7 Modern Use

Photo credit: forbes.com

“There’s just a lot of circumstances in modern life when you’re boxed in, you’re cramped in, and we need this kind of thing to de-stress,” says creator Catherine Hettinger. In a fast-paced world in which information can be disseminated nearly as quickly as it is gathered, Hettinger believes that the fidget spinner’s initial purpose of stress relief remains most important to combat present-day hassles.

This leads to her disagreement with the increasingly large number of schools that are banning fidget spinner use because they are a potential distraction and can interfere with the successful learning of others. However, following Forbes’ declaration that the spinners are “the must-have office toy for 2017,” sales began to boom.[4]

Originally intended for children, then for executives, and back to children (this time for a different reason), fidget spinners have catered to several demographics along their journey to global toy domination.

6 Price

According to Money, searching for “fidget spinner” on Amazon will turn up a whopping 17,000 results or so. Even more staggering, eBay will return nearly 30,000 results for the same search.

Starter fidget spinners surely will not break the bank, but technologically advanced ones may set you back quite a bit. Varying in almost every characteristic, fidget spinners are priced from $2 all the way to upward of $460!

The price fluctuates so widely due to the inordinate abundance of models and corresponding capabilities. To provide insight on several fidget spinners, hundreds of videos on YouTube contain reviews, demonstrations, and even tricks.[5]

Depending on your feelings toward the craze that is fidget spinners, investing in a decent one may seem appealing. But to some, spending hundreds of dollars on a spinner seems ridiculous.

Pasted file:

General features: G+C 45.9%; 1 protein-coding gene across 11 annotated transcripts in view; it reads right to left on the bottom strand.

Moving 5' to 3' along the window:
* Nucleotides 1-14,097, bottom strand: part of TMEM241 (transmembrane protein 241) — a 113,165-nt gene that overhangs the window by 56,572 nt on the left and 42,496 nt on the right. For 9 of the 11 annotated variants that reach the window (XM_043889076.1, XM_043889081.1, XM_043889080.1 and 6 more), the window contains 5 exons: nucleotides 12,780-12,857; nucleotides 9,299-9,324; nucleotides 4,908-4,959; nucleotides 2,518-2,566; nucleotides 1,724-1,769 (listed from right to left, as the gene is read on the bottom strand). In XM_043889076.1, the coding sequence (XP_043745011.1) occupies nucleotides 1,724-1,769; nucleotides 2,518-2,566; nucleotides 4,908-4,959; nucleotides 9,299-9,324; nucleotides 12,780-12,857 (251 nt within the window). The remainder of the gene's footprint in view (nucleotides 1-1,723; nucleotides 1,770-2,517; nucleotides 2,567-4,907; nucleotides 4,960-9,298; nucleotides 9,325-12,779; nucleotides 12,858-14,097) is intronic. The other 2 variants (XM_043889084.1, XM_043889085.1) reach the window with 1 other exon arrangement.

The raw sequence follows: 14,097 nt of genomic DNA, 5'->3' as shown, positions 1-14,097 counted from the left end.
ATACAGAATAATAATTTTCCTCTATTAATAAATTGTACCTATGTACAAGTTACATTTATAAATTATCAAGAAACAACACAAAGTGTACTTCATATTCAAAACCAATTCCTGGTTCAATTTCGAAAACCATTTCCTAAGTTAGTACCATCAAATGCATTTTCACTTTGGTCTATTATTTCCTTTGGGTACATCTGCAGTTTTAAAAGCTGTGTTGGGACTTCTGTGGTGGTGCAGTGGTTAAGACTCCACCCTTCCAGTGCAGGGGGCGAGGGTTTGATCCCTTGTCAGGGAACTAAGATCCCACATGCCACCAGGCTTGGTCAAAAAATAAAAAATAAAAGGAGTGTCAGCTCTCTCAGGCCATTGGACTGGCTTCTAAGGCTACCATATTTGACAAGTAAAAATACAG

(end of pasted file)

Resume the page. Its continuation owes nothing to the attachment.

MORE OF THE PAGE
5 Celebrity Involvement

Photo credit: harpersbazaar.com

In April 2017, the press reported the first celebrity association with fidget spinners, serving as a light snowfall of media coverage before the avalanche of celebrity involvement ensued. InStyle magazine published the story that Gwyneth Paltrow’s son received “a set of cool new fidget spinners” for his 11th birthday.

Then, as spinners started infiltrating other schools, more A-list celebrities like Kim Kardashian West hopped on the fidget bandwagon. Kardashian’s personal line of merchandise, named “Kimoji,” has recently begun to sell customized fidget spinners with the reality star’s face plastered on each of the three plastic protrusions that compose the spinner.

As if to symbolize the unbelievable profits made by the simple devices, Kardashian also sells a fidget spinner in the shape of a dollar sign.[6] This also represents the diversity of fidget spinners. Their designs and shapes fluctuate, an indirect result of the lack of patent and consequent creative restrictions.

4 Social Media Effects

Google Trends reports that recent worldwide searches for “fidget spinners” have been more popular than searches for “Donald Trump” and “Kim Kardashian” combined. Cooper Weiss and Allan Maman, creators of the similar fidget cube that raised over $6 million through Kickstarter, also tried their hand at fidget spinners and succeeded in the development and sale of this product as well.

“We were the first ones to start mass-producing them and start advertising them across social media,” the pair said. This demonstrates the fidget spinner’s predominant presence in not only the classroom but cyberspace as well.[7]